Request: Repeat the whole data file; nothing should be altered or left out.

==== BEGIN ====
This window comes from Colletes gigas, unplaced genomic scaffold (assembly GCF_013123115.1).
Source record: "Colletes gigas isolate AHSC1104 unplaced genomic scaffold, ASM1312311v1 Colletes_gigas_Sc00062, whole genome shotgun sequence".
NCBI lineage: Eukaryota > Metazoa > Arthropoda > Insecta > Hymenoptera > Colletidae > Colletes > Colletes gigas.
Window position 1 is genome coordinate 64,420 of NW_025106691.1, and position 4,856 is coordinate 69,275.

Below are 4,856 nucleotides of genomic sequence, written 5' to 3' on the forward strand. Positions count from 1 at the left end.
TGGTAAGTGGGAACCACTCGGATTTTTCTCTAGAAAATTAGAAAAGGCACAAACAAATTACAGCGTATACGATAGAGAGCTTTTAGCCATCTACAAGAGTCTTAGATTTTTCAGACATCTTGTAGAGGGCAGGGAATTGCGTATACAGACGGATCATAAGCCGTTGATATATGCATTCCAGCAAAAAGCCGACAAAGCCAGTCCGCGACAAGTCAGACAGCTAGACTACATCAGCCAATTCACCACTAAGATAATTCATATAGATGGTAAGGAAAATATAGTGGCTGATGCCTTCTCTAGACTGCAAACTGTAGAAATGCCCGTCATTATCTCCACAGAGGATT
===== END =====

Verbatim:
This window comes from Colletes gigas, unplaced genomic scaffold (assembly GCF_013123115.1).
Source record: "Colletes gigas isolate AHSC1104 unplaced genomic scaffold, ASM1312311v1 Colletes_gigas_Sc00062, whole genome shotgun sequence".
NCBI lineage: Eukaryota > Metazoa > Arthropoda > Insecta > Hymenoptera > Colletidae > Colletes > Colletes gigas.
Window position 1 is genome coordinate 64,420 of NW_025106691.1, and position 4,856 is coordinate 69,275.

Below are 4,856 nucleotides of genomic sequence, written 5' to 3' on the forward strand. Positions count from 1 at the left end.
TGGTAAGTGGGAACCACTCGGATTTTTCTCTAGAAAATTAGAAAAGGCACAAACAAATTACAGCGTATACGATAGAGAGCTTTTAGCCATCTACAAGAGTCTTAGATTTTTCAGACATCTTGTAGAGGGCAGGGAATTGCGTATACAGACGGATCATAAGCCGTTGATATATGCATTCCAGCAAAAAGCCGACAAAGCCAGTCCGCGACAAGTCAGACAGCTAGACTACATCAGCCAATTCACCACTAAGATAATTCATATAGATGGTAAGGAAAATATAGTGGCTGATGCCTTCTCTAGACTGCAAACTGTAGAAATGCCCGTCATTATCTCCACAGAGGATT